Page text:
George Floyd’s Brother to Testify in House Hearing on Policing

June 8, 2020 Updated: June 8, 2020

Philonise Floyd, one of George Floyd’s brothers, is set to testify before the House Judiciary Committee this week, a spokesperson confirmed.

Philonise Floyd will talk about his brother’s death during a June 10 hearing on police brutality and racial profiling, House Judiciary Committee spokesperson Shadawn Reddick-Smith told news outlets.

George Floyd died after a Minneapolis officer, Derek Chauvin, pinned a knee on Floyd’s neck for nine minutes during an arrest. A video of Floyd’s death, recorded by a bystander, triggered national outrage, peaceful protests, riots, arson, and fatal attacks on police officers.

Chauvin was fired and has been charged with second-degree murder, while three other officers at the scene were charged with aiding and abetting.

His two brothers, Philonise and Terrence Floyd, have addressed crowds in Minneapolis and New York and said there needs to be an end to police brutality and change in policing of black communities.

“The vice president, I loved his conversation. He talked to me for like 10, 15 minutes. And I was trying to talk his ear off because he was talking to me constantly. Great conversation. But Trump, it lasted probably two minutes,” Philonise Floyd told CNN. “It was very brief. The conversation was OK with him. I was just respecting him, you know listening to what he had to say.”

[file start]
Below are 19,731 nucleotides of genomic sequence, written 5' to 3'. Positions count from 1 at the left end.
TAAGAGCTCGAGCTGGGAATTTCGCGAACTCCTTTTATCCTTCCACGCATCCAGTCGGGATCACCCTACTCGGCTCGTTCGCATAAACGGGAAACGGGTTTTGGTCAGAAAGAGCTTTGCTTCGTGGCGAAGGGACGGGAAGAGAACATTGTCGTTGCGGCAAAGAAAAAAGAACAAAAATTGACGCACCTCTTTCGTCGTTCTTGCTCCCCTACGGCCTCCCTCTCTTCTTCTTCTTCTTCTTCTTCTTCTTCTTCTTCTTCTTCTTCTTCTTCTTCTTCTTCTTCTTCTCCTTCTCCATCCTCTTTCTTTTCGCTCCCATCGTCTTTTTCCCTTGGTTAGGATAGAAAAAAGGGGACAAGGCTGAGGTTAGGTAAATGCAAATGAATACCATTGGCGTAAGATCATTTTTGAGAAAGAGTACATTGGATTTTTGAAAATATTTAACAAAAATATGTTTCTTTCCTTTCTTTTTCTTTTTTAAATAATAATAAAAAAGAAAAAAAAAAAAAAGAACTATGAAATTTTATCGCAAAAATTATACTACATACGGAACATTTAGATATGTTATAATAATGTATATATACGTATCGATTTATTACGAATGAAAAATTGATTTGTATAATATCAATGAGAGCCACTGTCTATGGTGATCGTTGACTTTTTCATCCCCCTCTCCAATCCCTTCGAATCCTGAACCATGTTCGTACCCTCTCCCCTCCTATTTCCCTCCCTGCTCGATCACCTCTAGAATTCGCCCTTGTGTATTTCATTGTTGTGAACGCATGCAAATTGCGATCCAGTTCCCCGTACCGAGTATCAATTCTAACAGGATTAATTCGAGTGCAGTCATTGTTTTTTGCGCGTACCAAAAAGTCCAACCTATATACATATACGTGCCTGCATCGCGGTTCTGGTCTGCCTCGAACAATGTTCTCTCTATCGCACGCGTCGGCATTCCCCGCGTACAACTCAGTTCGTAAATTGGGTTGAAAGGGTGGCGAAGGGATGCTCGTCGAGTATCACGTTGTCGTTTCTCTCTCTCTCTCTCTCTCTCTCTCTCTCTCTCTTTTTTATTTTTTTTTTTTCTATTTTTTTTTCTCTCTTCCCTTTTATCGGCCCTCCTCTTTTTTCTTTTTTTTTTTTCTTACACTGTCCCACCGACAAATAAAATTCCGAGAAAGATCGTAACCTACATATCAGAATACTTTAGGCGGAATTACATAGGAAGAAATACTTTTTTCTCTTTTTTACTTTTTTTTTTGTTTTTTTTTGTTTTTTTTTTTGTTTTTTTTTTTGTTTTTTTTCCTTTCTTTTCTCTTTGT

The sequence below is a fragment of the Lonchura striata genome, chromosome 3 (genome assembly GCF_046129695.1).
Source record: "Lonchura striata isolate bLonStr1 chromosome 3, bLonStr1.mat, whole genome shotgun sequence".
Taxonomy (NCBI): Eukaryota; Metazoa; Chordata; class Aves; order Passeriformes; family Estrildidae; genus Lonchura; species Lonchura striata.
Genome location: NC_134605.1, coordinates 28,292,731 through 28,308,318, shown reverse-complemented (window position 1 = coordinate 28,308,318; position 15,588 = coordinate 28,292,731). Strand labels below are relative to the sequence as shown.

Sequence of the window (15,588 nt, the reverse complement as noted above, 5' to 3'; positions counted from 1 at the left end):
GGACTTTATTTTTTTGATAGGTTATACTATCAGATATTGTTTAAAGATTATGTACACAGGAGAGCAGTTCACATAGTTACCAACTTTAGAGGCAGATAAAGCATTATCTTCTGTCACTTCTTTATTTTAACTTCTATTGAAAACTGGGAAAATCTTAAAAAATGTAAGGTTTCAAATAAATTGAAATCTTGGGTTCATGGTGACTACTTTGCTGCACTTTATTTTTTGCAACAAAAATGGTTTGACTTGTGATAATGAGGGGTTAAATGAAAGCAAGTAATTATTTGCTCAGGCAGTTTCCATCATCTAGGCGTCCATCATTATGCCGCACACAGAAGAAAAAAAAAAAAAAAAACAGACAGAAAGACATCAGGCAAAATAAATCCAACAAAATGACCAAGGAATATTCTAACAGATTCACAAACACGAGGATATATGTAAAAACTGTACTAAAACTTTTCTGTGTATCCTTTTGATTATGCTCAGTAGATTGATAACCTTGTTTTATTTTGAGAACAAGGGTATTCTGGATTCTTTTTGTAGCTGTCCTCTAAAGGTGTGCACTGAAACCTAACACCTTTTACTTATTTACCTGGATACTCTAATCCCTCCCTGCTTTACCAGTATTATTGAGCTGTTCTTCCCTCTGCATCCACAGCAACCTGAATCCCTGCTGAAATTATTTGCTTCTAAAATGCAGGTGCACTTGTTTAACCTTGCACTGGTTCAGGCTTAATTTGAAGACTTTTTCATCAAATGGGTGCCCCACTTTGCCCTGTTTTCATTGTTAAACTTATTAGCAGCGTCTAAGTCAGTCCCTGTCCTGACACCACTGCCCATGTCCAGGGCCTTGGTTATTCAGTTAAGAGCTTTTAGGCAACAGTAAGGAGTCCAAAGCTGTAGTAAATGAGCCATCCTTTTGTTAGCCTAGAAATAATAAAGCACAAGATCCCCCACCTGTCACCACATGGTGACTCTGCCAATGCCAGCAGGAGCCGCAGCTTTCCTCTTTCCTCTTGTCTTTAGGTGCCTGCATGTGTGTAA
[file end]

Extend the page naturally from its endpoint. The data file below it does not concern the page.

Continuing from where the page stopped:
George Floyd
George Floyd in a file photograph. (Christopher Harris via AP)

“I asked Vice President Biden—I never had to beg a man before—but I asked him, could he please, please get justice for my brother,” he told MSNBC. “I need it. I do not want to see him on a shirt just like the other guys. Nobody deserved that. Black folk don’t deserve that. We’re all dying. Black lives matter.”

About a week after riots and looting, several cities have lifted curfews, including Chicago and New York City, where the governor urged protesters to get tested for the virus and to proceed with caution until they do. Leaders around the country have expressed concern that demonstrations could lead to an increase in COVID-19.

For the first time since protests began in New York more than a week ago, most officers on June 7 weren’t wearing riot helmets while monitoring the rallies. Police moved the barricades at the Trump hotel at Columbus Circle for protesters so they could pass through.

Some officers shook hands and posed for photos with motorcyclists at one rally.

In Compton, California, several thousand protesters, some on horseback, peacefully demonstrated through the city, just south of Los Angeles. The only law enforcement presence was about a dozen sheriff’s deputies, who watched without engaging.

The Associated Press contributed to this report.